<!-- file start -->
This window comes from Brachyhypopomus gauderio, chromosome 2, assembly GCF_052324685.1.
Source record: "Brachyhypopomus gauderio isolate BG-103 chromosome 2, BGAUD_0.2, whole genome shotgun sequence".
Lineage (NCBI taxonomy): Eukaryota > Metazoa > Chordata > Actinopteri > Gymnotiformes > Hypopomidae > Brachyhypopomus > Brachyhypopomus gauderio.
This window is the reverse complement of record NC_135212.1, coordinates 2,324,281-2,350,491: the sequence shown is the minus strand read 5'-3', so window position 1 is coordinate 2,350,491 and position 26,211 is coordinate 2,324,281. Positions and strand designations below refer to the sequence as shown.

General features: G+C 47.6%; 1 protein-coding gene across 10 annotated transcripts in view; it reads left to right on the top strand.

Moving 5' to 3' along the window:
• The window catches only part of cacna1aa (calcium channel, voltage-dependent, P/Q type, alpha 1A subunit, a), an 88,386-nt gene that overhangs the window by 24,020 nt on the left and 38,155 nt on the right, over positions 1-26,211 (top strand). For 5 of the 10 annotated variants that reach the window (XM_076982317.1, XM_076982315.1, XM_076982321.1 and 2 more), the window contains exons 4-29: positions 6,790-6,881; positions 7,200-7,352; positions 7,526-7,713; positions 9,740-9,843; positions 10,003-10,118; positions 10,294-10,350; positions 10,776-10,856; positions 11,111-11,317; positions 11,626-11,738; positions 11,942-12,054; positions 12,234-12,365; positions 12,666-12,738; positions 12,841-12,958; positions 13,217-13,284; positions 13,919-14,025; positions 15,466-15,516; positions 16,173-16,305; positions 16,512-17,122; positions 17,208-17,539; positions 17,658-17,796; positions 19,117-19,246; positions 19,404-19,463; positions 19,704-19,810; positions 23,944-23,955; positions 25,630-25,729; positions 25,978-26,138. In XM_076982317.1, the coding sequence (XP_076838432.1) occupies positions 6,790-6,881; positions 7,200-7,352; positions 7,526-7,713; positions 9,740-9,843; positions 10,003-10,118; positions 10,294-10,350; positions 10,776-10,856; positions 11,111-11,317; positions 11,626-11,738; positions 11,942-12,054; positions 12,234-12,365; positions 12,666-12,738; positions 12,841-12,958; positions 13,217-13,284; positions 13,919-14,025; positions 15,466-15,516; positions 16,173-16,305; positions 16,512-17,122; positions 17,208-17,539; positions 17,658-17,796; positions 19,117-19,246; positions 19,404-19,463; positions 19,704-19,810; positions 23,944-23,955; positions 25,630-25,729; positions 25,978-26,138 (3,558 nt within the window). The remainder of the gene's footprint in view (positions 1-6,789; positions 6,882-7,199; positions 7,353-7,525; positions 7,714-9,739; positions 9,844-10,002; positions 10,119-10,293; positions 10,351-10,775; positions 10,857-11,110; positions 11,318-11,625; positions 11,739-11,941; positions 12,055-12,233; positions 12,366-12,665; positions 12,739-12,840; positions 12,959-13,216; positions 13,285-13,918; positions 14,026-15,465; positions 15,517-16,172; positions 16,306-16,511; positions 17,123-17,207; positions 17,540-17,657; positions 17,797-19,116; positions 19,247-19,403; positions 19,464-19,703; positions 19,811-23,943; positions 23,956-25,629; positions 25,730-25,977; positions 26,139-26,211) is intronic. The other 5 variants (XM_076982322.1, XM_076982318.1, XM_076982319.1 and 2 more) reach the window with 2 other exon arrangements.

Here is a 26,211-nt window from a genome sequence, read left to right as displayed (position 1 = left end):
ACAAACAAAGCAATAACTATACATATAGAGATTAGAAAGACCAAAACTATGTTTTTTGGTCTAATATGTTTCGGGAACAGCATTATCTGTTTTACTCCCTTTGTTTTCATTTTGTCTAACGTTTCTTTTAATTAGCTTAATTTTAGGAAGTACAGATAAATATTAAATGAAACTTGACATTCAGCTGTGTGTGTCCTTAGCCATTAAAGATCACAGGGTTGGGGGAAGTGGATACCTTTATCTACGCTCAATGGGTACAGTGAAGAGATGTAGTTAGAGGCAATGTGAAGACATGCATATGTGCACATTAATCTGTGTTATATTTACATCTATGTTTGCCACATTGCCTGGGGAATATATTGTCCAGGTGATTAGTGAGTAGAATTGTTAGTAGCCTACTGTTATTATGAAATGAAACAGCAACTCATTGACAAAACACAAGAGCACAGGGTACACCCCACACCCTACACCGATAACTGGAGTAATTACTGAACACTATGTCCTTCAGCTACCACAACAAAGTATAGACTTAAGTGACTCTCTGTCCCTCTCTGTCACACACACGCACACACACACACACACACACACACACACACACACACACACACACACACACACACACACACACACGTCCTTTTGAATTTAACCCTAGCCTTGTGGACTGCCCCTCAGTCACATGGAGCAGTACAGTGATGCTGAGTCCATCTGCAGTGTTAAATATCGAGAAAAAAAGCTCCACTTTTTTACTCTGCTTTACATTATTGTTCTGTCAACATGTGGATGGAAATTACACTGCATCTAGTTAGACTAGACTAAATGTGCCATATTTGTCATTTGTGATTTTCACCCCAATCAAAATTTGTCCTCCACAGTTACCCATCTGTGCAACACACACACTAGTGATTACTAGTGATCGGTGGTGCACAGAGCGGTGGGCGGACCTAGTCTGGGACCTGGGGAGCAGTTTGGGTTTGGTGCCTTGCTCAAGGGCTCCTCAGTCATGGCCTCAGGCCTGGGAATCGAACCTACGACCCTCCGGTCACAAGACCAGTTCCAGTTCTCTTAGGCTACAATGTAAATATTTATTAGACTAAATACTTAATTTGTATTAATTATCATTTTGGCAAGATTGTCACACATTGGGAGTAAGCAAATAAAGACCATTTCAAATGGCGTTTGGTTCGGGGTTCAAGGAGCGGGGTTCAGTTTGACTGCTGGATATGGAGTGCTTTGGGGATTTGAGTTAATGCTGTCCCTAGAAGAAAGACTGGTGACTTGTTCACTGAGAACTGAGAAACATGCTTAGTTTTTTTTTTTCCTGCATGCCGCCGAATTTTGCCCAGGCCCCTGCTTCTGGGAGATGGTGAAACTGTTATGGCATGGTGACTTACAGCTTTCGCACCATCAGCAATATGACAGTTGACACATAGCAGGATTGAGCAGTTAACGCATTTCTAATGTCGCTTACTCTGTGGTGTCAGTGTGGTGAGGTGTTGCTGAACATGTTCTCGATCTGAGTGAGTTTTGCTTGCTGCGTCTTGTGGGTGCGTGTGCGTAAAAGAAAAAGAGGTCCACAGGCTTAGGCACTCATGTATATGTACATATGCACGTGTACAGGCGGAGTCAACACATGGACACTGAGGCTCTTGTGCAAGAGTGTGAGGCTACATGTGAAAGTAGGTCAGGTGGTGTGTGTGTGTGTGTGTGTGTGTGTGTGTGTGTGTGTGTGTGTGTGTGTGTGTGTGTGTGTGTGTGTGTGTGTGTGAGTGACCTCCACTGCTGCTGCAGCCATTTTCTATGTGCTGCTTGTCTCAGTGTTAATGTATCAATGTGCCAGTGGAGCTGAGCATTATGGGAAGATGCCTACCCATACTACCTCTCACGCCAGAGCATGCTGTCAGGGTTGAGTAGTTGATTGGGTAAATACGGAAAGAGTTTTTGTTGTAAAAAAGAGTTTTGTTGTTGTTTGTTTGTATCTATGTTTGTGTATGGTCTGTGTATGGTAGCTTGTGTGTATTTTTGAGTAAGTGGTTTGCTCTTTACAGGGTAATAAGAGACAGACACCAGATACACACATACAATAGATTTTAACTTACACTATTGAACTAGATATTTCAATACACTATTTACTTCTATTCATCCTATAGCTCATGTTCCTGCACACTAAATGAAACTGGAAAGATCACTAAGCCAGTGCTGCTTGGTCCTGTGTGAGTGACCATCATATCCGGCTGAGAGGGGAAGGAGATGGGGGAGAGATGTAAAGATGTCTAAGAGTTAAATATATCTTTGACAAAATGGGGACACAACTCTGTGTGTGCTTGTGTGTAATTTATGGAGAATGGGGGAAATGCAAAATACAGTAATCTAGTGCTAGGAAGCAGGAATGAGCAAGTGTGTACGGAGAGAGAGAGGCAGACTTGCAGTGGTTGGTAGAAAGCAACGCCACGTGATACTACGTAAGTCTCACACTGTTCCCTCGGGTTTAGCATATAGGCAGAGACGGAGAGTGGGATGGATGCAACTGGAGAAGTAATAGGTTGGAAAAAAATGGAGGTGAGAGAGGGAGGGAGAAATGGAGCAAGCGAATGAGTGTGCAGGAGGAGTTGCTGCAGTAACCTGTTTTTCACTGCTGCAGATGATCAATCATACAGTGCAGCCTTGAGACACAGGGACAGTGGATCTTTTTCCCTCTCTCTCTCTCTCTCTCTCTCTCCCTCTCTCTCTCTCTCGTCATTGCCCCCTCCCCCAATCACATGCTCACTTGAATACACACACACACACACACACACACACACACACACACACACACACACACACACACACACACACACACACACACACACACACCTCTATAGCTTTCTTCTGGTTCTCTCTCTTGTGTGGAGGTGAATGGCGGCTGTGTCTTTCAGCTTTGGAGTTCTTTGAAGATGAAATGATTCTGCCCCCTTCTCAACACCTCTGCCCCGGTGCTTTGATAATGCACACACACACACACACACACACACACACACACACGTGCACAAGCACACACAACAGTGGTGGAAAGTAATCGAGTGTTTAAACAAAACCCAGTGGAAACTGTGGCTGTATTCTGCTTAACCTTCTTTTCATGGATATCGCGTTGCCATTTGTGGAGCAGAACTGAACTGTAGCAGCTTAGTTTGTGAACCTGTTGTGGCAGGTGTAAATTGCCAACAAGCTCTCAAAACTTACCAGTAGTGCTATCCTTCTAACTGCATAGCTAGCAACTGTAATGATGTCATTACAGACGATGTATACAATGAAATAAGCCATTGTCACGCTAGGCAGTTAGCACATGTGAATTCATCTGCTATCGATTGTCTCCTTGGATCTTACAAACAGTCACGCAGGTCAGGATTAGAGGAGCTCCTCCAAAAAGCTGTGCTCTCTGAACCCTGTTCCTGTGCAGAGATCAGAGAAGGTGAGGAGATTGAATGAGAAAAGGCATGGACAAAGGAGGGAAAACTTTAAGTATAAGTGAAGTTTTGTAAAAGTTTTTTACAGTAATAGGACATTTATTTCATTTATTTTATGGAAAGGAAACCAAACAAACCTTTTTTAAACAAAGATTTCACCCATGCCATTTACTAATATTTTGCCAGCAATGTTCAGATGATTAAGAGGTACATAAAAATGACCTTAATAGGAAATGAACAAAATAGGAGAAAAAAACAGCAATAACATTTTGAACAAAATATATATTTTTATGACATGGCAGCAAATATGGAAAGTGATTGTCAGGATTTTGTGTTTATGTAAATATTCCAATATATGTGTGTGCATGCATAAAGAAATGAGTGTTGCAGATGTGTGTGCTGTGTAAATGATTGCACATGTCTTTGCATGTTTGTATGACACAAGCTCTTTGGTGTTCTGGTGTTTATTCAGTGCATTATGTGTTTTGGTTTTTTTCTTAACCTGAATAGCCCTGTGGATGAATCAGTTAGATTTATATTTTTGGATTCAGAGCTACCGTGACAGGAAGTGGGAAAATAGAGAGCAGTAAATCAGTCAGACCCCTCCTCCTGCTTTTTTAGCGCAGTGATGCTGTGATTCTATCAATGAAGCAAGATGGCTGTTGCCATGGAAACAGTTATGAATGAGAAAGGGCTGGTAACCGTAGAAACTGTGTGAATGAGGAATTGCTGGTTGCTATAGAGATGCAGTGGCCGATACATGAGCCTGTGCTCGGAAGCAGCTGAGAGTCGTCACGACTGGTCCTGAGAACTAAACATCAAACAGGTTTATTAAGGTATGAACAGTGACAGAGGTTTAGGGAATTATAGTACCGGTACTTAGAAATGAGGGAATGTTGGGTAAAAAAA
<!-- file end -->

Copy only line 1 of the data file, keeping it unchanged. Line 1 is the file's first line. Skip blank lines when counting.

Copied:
This window comes from Brachyhypopomus gauderio, chromosome 2, assembly GCF_052324685.1.